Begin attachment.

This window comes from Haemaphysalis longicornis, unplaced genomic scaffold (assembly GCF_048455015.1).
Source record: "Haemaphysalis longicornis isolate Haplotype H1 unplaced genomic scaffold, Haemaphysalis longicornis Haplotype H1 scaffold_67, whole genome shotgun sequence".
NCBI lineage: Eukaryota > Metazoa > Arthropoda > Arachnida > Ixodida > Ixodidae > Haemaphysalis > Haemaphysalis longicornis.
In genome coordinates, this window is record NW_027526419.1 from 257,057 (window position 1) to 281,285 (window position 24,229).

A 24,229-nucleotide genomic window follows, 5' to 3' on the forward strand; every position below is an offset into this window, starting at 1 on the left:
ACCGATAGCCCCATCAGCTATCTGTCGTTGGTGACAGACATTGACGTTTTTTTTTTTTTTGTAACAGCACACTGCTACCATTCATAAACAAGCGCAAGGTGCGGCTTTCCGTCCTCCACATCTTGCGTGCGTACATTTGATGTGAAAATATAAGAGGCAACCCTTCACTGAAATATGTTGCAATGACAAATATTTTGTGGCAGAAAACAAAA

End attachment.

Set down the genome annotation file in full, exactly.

This window comes from Haemaphysalis longicornis, unplaced genomic scaffold (assembly GCF_048455015.1).
Source record: "Haemaphysalis longicornis isolate Haplotype H1 unplaced genomic scaffold, Haemaphysalis longicornis Haplotype H1 scaffold_67, whole genome shotgun sequence".
NCBI lineage: Eukaryota > Metazoa > Arthropoda > Arachnida > Ixodida > Ixodidae > Haemaphysalis > Haemaphysalis longicornis.
In genome coordinates, this window is record NW_027526419.1 from 257,057 (window position 1) to 281,285 (window position 24,229).

A 24,229-nucleotide genomic window follows, 5' to 3' on the forward strand; every position below is an offset into this window, starting at 1 on the left:
ACCGATAGCCCCATCAGCTATCTGTCGTTGGTGACAGACATTGACGTTTTTTTTTTTTTTGTAACAGCACACTGCTACCATTCATAAACAAGCGCAAGGTGCGGCTTTCCGTCCTCCACATCTTGCGTGCGTACATTTGATGTGAAAATATAAGAGGCAACCCTTCACTGAAATATGTTGCAATGACAAATATTTTGTGGCAGAAAACAAAA